Title:
Fast engage, slow release electrical actuator
United States Patent 6940373


Abstract:
A fast engage, slow release electrical actuator combines an electromagnetic actuator with a thermal actuator, the latter which retains the electromagnetic actuator after the former has been actuated to delay the release thereof.



Inventors:
Hintz, Michael K. (Waukesha, WI, US)
Osvatic, Michael S. (Waukesha, WI, US)
Hapke, Kenyon A. (Libertyville, IL, US)
Application Number:
10/991672
Publication Date:
09/06/2005
Filing Date:
11/18/2004
Assignee:
Ark-Les Corporation (Stoughton, MA, US)
Primary Class:
Other Classes:
335/26, 335/28, 335/29, 335/43, 335/239, 335/240, 335/253
International Classes:
F03G7/06; H01H73/22; (IPC1-7): H01H73/22
Field of Search:
335/239, 335/253-255, 335/26-34, 335/167, 335/43-45, 335/240
View Patent Images:



Foreign References:
GB2080399A1982-02-03
Primary Examiner:
BARRERA, RAMON M
Attorney, Agent or Firm:
BOYLE FREDRICKSON S.C. (840 North Plankinton Avenue, MILWAUKEE, WI, 53203, US)
Parent Case Data:

CROSS-REFERENCE TO RELATED APPLICATIONS

This claims the benefit of Provisional Application No. 60/524,232, filed on Nov. 21, 2003.

Claims:
1. A fast actuation, delayed release electrical actuator comprising: an electromagnetic actuator responding to an initiation of an electrical current to move an operator from a first position to a second position; and a thermal actuator responding to a cessation of the electrical current to delay movement of the operator from the second position to the first position for a predetermined period after cessation of the electrical current.

2. The fast actuation, delayed release electrical actuator of claim 1 wherein the thermal actuator is heated by current passing through an electromagnetic coil of the electromagnetic actuator.

3. The fast actuation, delayed release electrical actuator of claim 2 wherein the heating is inductive heating.

4. The fast actuation, delayed release electrical actuator of claim 2 wherein the heating is conductive heating.

5. The fast actuation, delayed release electrical actuator of claim 1 further including a heating control reducing heating of the thermal actuator after the operator has moved from the first position to the second position.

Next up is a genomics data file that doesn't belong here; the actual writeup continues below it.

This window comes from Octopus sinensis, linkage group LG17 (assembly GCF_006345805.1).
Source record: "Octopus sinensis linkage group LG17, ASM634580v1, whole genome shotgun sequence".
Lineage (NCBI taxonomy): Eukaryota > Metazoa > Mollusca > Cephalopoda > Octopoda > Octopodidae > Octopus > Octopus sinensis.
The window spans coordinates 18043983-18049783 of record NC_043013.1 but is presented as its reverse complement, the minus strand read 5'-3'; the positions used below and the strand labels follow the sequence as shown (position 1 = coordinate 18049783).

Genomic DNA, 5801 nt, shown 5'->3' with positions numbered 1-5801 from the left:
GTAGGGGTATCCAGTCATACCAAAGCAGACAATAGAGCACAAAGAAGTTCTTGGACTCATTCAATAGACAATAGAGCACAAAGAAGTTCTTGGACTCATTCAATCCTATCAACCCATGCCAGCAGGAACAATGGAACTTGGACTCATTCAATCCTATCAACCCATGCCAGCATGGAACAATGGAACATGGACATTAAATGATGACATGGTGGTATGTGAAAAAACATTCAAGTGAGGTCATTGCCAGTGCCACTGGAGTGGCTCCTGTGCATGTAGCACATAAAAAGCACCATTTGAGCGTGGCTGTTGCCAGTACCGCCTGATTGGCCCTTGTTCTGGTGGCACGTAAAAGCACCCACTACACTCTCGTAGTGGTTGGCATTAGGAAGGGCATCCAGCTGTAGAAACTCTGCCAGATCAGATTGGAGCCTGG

6. The fast actuation, delayed release electrical actuator of claim 5 wherein the heating control controls current to the electromagnetic actuator.

7. The fast actuation, delayed release electrical actuator of claim 6 wherein the heating control is a switch actuated by movement of the operator.

8. The fast actuation, delayed release electrical actuator of claim 6 wherein the heating control is a switch selected from the group consisting of a timer controlled switch, a current sensitive switch, and a heat sensitive switch.

9. The fast actuation, delayed release electrical actuator of claim 6 wherein the electromagnetic actuator includes a solenoid coil with multiple windings and wherein the heating control changes the winding connections of the multiple windings to control current to the electromagnetic actuator.

10. The fast actuation, delayed release electrical actuator of claim 9 wherein the multiple windings are alternately connected in series and parallel to control the current to the electromagnetic actuator.

11. The fast actuation, delayed release electrical actuator of claim 9 wherein the multiple windings are bifilar windings.

12. The fast actuation, delayed release electrical actuator of claim 9 wherein the multiple windings are spatially separate with one winding relatively more proximate to the thermal actuator than a second winding.

13. The fast actuation, delayed release electrical actuator of claim 1 wherein the thermal actuator is a wax motor and the electromagnetic actuator includes a solenoid coil wrapped around the wax motor.